The police found the tire tracks. That was easy enough; the area was still crunchy with fresh-strewn snow, and the perp had skidded all over the place in his haste to get away.

They found the spot where the car had idled for a while, melting the snow beneath it and leaving a quartet of tire impressions in the night’s heavy snowfall.

That was the easy part. And it was easy to see that they hadn’t missed anything. There were no tracks leading away, no footprints, and no trace of the $5000 stashed in a garbage bag from the holdup.

The problems arose when they had to ask where, exactly, the truck and its occupant had gone.

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Snow begins with shadow.

Sharp, frenzied cries pierce the dark. He is running now, his friends forgotten, through calf-deep drifts. Even when the cries have stopped, he can hear and he can feel.

Snow finalizes shadow.

There was no warning. Darkness given shape and form had risen up and battered the campsite to ash. Only the screaming blanket of wind, which siphoned warmth in lieu of gifting it, remained.

Snow is shadow.

The shape was behind and in front, a marriage of dark and light. Everywhere and nowhere, looming. He falls. Blood from the gaping injury completes the snow, speckled across a surface that it returns to ancestral water. Darkness devoured the ice. It shone in the rising moon, as the shadow upon its surface receded.

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White white. Endless frigid, colorless expanses, its desolation sparkling in crystal. All the more pale, all the more cold, all the more colorless for the few shades that try to color it, snowy white wearing fresh-ground dirt. Endless in all directions, the doom of the ill-prepared.

What’s that? A blizzard? No, I was talking about the Oscars.

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Drops of the endless frigid rain beat upon the windows of the tiny cabin, whose fire offered no warmth and whose dryness only inflamed the misery of being sodden with dryness a dim and fading memory.

“I’d have thought,” said Ellis, “that the rain would somehow be better than the snow. But, somehow, it’s worse.”

The man of the cabin, who had not offered his name, shook his head. “That expectation is exactly why the rain exists and why it never ends,” said he. “The promise of relief only makes the suffering keener for being unexpected and felt in place of relief.”

“It seems like a waste,” Ellis replied. “If suffering is what they want, why cloak it? If they want me to ache, put me on nails and pour acid in the wounds and be done with it.”

“Don’t you see?” the cabin-man sputtered. “Suffering is the why, and the how. It’s the only reason the route to the down below exists, because our suffering is the most exquisite draught, and it is carefully cultivated with the patience and skill of a master vintner.”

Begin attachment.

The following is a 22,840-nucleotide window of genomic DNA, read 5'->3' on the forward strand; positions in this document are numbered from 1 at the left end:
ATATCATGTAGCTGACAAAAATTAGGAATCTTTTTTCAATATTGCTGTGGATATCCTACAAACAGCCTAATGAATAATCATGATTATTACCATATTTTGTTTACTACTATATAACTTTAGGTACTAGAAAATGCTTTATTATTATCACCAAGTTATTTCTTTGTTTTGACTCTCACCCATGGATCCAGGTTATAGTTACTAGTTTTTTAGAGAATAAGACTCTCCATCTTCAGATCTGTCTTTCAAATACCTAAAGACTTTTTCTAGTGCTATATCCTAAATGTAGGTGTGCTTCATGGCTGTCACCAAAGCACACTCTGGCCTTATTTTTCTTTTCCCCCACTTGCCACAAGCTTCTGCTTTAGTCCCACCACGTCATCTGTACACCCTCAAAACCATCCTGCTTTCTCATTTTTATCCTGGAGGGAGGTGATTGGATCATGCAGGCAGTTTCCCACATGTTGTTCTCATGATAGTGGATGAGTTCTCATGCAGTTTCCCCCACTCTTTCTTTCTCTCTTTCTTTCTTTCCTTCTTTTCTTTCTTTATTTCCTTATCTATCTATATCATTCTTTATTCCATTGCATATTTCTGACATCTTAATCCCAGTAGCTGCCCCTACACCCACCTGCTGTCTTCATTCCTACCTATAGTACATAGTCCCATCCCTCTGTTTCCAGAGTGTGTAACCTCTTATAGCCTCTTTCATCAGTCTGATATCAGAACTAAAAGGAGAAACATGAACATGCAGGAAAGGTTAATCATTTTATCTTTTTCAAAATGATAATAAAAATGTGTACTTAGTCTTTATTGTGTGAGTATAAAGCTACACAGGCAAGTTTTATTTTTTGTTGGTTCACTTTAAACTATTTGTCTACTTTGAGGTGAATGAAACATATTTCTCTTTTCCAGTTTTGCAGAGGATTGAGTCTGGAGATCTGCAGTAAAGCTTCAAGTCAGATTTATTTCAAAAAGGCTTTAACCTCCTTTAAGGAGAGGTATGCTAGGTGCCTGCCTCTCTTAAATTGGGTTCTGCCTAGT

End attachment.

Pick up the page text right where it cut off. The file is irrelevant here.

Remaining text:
Ellis shook his head, thoughts of his wife and child close by. “Suffering can be withstood. There’s always hope.”

“Always hope! That’s the carrot that leads people down here, and before they know it they are in the unseen hands of a craftsman who has been making misery since the earth cooled to embers.” Ellis’s host raised his voice, speaking with the sudden conviction of a street preacher in the throes of a sermon. “Shall I tell you about the woman who found her husband, returned this way with him, only to have him dissipate into mist within sight of the Mount? Or the man who was attacked by what he thought was his son, forcing him to kill who he most loved?”

“They were fools,” Ellis said, faking a certainty he did not feel. “I’ll do better.”

“Against a foe that can move mountains, sink canyons, and extract the rarest suffering from any of us like a gourmet sucking marrow from a split bone? No. For every angle you think you know, they know a dozen you don’t. For every strategy, a dozen countermoves.”

Ellis glared at his host. “If you feel that way, why are you here? Why not leave?”

“Because if I leave, I cannot warn others. I cannot relate the stories of the lost. I am a sin eater of sorts here, resigned to my suffering in hopes of lessening that of others. It is the only succor I have found in this place, and at times I fear that even that is but another illusion.”

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The shadow’s voice dripped with irony-laced joy, its words battered with equal parts honey and poison. “Do you really think that such a thing is possible? The ritual of key and coin is a farce, a trap! You came willingly to the down below, as have many before you, seeking the impossible, only to find yourself in the same trap as those you would rescue.”

“That’s not true!” Ellis growled between teeth clenched against the chill of the down below. It was no only a cold that knew no warmth, it was a cold that suggested warmth was a lie, that it had never been, that it was a pleasant dream scattered upon the winds of wakefulness.